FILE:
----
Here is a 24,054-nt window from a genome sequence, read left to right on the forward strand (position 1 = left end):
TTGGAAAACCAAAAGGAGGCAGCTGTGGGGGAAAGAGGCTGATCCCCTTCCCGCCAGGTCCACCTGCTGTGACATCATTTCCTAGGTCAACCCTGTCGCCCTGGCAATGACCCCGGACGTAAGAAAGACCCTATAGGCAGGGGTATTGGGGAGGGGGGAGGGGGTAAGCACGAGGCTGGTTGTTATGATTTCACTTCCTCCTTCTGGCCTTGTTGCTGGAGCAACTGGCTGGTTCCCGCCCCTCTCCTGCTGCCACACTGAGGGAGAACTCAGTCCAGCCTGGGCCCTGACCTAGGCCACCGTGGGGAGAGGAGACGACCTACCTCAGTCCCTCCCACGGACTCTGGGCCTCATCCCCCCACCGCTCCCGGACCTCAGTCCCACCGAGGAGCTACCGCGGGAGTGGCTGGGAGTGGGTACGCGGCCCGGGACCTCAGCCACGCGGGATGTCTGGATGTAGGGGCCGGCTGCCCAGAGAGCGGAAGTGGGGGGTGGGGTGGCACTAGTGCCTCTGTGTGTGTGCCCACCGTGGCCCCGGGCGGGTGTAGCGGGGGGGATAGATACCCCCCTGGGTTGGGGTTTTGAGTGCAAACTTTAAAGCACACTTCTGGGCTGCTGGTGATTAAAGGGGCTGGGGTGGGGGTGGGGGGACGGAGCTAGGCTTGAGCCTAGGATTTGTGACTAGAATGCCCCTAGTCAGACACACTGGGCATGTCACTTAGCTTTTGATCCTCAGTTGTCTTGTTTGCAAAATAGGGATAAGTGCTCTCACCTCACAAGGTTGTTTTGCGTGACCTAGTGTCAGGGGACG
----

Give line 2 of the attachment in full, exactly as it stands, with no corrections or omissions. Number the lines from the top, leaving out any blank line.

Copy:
TTGGAAAACCAAAAGGAGGCAGCTGTGGGGGAAAGAGGCTGATCCCCTTCCCGCCAGGTCCACCTGCTGTGACATCATTTCCTAGGTCAACCCTGTCGCCCTGGCAATGACCCCGGACGTAAGAAAGACCCTATAGGCAGGGGTATTGGGGAGGGGGGAGGGGGTAAGCACGAGGCTGGTTGTTATGATTTCACTTCCTCCTTCTGGCCTTGTTGCTGGAGCAACTGGCTGGTTCCCGCCCCTCTCCTGCTGCCACACTGAGGGAGAACTCAGTCCAGCCTGGGCCCTGACCTAGGCCACCGTGGGGAGAGGAGACGACCTACCTCAGTCCCTCCCACGGACTCTGGGCCTCATCCCCCCACCGCTCCCGGACCTCAGTCCCACCGAGGAGCTACCGCGGGAGTGGCTGGGAGTGGGTACGCGGCCCGGGACCTCAGCCACGCGGGATGTCTGGATGTAGGGGCCGGCTGCCCAGAGAGCGGAAGTGGGGGGTGGGGTGGCACTAGTGCCTCTGTGTGTGTGCCCACCGTGGCCCCGGGCGGGTGTAGCGGGGGGGATAGATACCCCCCTGGGTTGGGGTTTTGAGTGCAAACTTTAAAGCACACTTCTGGGCTGCTGGTGATTAAAGGGGCTGGGGTGGGGGTGGGGGGACGGAGCTAGGCTTGAGCCTAGGATTTGTGACTAGAATGCCCCTAGTCAGACACACTGGGCATGTCACTTAGCTTTTGATCCTCAGTTGTCTTGTTTGCAAAATAGGGATAAGTGCTCTCACCTCACAAGGTTGTTTTGCGTGACCTAGTGTCAGGGGACG